Of the businesses that were surveyed, only 7% plan to take profits out of the business. The rest have plans for reinvestment that involve strategic initiatives such as building or improving infrastructure, manufacturing or marketing (47%) or planning to increase their workforce (28%).

“According to the survey results, Romanian family businesses seem much more likely than family businesses in the other European countries to reinvest their profits in their own business (60%) as opposed to planning for external investments like mergers and acquisitions (7%). This may show the growth potential the Romanian market still has for organic growth as compared to more mature markets in Europe” says René Schöb, Tax Partner, KPMG in Romania. ”40% of the surveyed companies also estimated that the main driver behind revenue growth in 2018 will be market demand rather than other factors, such as new product or services launches (13%) or intelligent marketing (13%)” Schöb adds.

The war for talent is intensifying

Family businesses are competing with industry giants for employees. This competition, paired with a drop in unemployment in Europe has made it difficult for businesses to find the talent they need. While 44.7% of business owners plan to bring in additional staff, the “war for talent” is a growing concern, as 43% report a lack of skilled workers as a significant concern for the year ahead.

“The ‘war for talent’ has increasingly become an issue for European family businesses. Demand is outstripping supply and driving up costs. 32% of respondents cited increased costs of labor as a significant concern that is putting pressure on their family business” says Jesus Casado, EFB Secretary General. “Not surprisingly, family businesses are calling for improvements in labor regulations - 41% identified ‘more flexible labor market regulations’ as one of the top two changes that would boost the growth prospects of their business. The dual educational system is something that must be promoted to ensure that businesses have the right skills to keep growing.”

Continued concerns around profitability and competition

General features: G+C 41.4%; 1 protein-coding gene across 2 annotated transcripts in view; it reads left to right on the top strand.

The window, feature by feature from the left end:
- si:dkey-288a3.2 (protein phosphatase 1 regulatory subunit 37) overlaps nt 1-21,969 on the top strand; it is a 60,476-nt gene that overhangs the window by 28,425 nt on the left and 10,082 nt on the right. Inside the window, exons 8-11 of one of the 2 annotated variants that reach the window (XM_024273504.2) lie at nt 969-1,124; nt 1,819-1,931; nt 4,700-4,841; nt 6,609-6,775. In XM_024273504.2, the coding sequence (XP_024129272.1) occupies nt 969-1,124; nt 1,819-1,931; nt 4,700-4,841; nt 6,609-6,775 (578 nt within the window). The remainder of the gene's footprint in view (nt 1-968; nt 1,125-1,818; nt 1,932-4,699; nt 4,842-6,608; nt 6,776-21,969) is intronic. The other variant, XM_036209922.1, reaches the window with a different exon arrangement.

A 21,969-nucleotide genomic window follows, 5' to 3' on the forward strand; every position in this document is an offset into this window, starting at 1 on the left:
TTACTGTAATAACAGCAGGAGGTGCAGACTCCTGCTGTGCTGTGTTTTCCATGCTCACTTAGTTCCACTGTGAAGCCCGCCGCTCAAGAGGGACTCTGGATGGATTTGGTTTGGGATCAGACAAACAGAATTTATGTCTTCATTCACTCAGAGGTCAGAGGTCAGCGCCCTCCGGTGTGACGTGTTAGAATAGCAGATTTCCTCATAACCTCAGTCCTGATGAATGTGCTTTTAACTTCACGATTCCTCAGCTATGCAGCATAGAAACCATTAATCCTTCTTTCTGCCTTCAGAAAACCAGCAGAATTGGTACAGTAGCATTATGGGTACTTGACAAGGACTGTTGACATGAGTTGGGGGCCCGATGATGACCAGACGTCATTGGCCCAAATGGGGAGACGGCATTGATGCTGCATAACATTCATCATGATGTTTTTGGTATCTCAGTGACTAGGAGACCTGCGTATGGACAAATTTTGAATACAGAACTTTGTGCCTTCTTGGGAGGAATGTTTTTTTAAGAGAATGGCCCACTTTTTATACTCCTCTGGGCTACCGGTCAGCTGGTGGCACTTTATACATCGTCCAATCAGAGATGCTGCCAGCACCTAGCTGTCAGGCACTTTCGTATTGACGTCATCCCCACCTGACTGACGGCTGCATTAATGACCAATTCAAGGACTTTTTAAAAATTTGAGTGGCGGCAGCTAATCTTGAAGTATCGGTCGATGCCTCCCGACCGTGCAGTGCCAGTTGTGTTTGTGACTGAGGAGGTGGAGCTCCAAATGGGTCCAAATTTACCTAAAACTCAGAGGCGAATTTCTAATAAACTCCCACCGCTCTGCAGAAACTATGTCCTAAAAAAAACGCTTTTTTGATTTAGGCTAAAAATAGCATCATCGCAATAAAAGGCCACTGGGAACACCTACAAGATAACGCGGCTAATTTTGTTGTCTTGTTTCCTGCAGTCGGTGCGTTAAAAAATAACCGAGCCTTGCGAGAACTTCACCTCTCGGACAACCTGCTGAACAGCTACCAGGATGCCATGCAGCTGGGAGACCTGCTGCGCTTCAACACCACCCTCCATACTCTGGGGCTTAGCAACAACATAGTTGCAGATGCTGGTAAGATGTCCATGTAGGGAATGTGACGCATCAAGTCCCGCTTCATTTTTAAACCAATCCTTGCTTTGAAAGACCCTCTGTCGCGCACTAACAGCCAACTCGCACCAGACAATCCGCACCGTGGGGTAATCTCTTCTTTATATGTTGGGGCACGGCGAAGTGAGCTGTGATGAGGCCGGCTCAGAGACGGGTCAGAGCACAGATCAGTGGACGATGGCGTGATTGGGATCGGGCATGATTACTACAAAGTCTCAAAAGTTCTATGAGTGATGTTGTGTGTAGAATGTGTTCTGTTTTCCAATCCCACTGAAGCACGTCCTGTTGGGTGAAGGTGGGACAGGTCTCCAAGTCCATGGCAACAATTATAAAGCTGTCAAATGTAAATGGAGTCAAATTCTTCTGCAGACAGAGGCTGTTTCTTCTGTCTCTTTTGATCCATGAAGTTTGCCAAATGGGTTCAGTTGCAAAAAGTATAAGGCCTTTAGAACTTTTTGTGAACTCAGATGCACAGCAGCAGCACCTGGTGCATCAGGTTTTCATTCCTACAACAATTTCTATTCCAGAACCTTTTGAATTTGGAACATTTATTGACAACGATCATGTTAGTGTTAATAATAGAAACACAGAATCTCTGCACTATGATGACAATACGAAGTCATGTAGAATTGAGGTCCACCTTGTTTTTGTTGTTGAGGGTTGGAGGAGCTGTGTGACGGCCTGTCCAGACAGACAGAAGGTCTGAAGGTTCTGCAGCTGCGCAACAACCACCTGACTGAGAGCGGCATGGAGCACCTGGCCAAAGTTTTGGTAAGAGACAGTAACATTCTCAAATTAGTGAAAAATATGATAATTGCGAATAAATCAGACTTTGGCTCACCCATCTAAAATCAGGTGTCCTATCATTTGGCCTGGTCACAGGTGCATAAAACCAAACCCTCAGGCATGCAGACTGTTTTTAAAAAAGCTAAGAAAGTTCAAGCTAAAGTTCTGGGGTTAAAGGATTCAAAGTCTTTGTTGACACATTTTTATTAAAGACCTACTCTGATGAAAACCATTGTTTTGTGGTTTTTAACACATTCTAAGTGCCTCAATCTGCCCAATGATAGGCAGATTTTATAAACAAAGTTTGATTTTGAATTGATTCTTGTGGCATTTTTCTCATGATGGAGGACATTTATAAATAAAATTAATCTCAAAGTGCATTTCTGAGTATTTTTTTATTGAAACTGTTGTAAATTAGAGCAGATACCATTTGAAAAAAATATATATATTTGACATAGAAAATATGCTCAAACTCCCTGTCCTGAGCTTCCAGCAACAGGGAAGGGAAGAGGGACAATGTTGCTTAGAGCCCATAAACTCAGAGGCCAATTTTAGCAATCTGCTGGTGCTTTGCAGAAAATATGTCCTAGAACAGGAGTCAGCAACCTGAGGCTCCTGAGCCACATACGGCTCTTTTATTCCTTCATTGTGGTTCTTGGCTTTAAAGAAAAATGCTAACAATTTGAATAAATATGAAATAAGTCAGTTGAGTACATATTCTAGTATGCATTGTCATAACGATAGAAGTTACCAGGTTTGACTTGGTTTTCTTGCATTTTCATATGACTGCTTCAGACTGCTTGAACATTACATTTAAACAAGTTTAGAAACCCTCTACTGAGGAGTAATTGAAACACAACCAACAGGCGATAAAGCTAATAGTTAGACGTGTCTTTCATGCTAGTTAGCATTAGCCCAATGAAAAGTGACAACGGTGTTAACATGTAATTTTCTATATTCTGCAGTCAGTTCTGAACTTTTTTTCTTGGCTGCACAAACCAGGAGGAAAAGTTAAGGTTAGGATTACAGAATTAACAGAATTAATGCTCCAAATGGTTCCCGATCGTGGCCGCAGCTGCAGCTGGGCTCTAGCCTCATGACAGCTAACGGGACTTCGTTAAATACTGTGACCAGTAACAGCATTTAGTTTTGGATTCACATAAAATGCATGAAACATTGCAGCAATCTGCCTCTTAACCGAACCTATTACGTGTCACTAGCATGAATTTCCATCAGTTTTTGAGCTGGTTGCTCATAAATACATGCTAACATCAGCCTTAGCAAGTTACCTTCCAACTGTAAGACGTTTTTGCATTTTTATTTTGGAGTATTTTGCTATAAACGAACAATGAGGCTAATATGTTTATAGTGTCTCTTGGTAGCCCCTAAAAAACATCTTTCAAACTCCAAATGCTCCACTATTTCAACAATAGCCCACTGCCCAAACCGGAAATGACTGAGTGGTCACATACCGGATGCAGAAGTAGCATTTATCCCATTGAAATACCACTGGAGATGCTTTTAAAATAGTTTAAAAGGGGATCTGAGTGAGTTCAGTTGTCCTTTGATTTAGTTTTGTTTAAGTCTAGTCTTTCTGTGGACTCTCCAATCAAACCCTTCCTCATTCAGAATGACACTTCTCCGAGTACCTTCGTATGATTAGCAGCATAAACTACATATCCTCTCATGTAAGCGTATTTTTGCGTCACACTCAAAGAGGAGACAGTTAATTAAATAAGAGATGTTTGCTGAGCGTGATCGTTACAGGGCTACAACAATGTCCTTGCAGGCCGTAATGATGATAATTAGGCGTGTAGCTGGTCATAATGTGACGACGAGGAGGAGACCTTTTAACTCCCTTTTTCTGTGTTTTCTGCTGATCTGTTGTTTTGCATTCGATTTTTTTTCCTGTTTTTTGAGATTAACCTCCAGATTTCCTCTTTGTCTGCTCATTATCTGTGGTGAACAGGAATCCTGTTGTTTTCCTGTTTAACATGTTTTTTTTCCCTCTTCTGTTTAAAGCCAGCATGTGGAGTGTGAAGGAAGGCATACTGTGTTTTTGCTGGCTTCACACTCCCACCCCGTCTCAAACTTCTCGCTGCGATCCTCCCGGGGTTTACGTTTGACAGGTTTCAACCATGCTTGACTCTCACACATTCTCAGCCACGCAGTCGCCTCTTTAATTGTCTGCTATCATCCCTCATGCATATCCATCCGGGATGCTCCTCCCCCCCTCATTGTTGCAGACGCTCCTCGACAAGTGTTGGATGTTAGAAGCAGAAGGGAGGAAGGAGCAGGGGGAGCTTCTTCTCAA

In addition to the ‘war for talent’, some of the challenges that have plagued family businesses in recent years such as a decline in profitability (36%), the increased cost of labor (32%), greater competition (37%) and potential regulatory changes (28%) continue to cause concern.

Balancing the interest of the family and the business

Finding the right balance between the interest of the family and that of the business remains a key concern for family businesses – and was reported as important or very important by 87% of respondents. This issue has consistently grown in significance since 2014, when only 59% felt it was important. Leading family businesses are increasingly establishing rules, procedures and processes as well as mechanisms such as family councils to manage expectations of family members and avoid conflict.

Overall, the Barometer indicates that improved economic conditions and investing in innovation is paying off for European family business owners. If they can continue to overcome their challenges and find the right talent, their growth should translate to a bright outlook for the future.

About the Barometer

The European Family Business Barometer is based on the responses to an online survey from over 1,100 questionnaires which were received from family businesses across 26 European countries, including Romania, from 7 May to 23 August 2017.

©2023 KPMG România S.R.L., o societate cu răspundere limitată de drept român, membră a organizației globale KPMG, compusă din societăți membre independente afiliate KPMG International Limited, societate privată engleză cu raspundere limitată la garanții.  Toate drepturile rezervate.